So, here they all are, gathered together to work on whatever, and Charles shows up, a bit late (as usual; I’m embellishing, here), and instead of helping out on the actual work, he bounces around chatting and making jokes, basically doing nothing. Yet, later, he acts like he was in on it, taking credit for being involved, etc.—that’s the implication, right? Naturally, Michael gets miffed by that, as the task at hand is to work on publishing that damn book, sewing it together or whatever they were doing. Folding and stuffing. Actually. I went and looked it up. Now, from a laboring point of view, Michael’s right: that’s messed up that Charles is just cashing in on the thing, as if it was a social event. But, from a loafing point of view, Charles is entirely justified in his loafing. First, who knows, maybe Charles had just come from his job, where, true, maybe he was loafing too, but then he’s still on the job and hence laboring. Actually, the event was on the weekend, so forget about what I just said. And perhaps Gottlieb had been loafing around all day and only now was arriving at work, even though it’s not, strictly speaking, laboring, laboring has to do with making a living. Even if it wasn’t this way, even if I’m just making shit up here, hypothesizing, where, with a little digging, I could arrive at the truth, so easily, having the book in my library, somewhere, even so, Charles’s loafing would be entirely justified in that loafing often requires a bit of shamelessness, wherein one loafs while others labor away, loafing in the face of the laboring. That is to say, loafing means loafing in the face of the laborers. I mean, you’re into laboring anyway, right? I mean, you get off on all that, right? Did the work get done? Yes, thanks to those of you who were laboring, like you. Yes, but the work actually has to get done and if everybody did what Charles (me) did, the task would never get completed. True, but I want to loaf and even when I loaf and you labor, the work gets done somehow. I mean the task got done, right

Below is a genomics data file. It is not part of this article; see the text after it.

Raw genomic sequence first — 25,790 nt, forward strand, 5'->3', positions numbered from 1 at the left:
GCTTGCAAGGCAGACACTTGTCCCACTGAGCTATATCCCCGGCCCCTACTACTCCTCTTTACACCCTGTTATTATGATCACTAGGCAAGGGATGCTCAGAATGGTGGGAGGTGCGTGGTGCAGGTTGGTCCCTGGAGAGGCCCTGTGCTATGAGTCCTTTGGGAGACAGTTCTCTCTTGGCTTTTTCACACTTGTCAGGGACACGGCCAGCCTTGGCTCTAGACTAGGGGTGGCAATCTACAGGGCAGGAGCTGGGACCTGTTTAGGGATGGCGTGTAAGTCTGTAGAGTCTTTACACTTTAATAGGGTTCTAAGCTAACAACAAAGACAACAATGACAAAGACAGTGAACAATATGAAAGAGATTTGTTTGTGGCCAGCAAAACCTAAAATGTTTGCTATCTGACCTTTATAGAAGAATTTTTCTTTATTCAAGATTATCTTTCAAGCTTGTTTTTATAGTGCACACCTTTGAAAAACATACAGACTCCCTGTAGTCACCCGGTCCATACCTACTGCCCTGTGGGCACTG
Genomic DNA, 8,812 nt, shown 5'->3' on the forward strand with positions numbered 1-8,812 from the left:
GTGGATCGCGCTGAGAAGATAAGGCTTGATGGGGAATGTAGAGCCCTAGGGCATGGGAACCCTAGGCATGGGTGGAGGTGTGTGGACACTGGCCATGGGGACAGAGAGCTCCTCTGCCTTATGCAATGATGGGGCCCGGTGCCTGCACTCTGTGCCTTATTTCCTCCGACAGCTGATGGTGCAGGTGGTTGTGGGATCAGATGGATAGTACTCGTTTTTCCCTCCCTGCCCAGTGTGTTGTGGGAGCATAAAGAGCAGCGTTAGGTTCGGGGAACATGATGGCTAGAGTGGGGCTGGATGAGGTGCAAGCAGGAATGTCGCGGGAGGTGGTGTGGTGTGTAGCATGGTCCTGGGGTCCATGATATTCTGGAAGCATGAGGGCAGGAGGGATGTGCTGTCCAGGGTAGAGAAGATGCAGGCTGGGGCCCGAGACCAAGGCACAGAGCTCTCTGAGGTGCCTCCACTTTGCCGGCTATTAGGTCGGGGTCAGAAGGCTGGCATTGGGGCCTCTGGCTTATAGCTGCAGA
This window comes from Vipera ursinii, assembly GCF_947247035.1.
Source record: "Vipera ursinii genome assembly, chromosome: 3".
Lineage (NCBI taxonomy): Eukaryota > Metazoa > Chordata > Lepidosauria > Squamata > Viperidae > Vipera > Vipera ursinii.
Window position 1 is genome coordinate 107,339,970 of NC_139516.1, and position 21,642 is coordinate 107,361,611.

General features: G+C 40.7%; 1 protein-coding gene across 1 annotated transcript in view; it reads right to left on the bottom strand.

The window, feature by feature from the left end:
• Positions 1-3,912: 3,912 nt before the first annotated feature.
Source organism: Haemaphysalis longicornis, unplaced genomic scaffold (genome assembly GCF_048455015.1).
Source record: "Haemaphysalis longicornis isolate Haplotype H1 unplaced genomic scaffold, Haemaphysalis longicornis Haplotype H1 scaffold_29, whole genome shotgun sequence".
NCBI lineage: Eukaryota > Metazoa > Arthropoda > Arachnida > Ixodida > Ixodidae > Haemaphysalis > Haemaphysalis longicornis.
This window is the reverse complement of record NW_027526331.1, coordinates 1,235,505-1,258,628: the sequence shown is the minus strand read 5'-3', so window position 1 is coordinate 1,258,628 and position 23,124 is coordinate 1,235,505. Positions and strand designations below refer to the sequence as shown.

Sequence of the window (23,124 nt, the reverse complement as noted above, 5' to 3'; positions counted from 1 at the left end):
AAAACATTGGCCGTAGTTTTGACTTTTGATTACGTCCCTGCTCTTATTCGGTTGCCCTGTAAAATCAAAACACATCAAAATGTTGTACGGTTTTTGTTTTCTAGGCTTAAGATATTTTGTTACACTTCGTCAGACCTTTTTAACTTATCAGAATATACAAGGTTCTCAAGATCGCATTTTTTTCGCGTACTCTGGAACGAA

from Card Chronicle:
“I liked my job once. Then I found out I had to show up EVERY day.” – Cards78


Twenty-First Material Confession (after Apollinaire)

We who want to work less
Say to you who want to work more:

Go ahead, make my day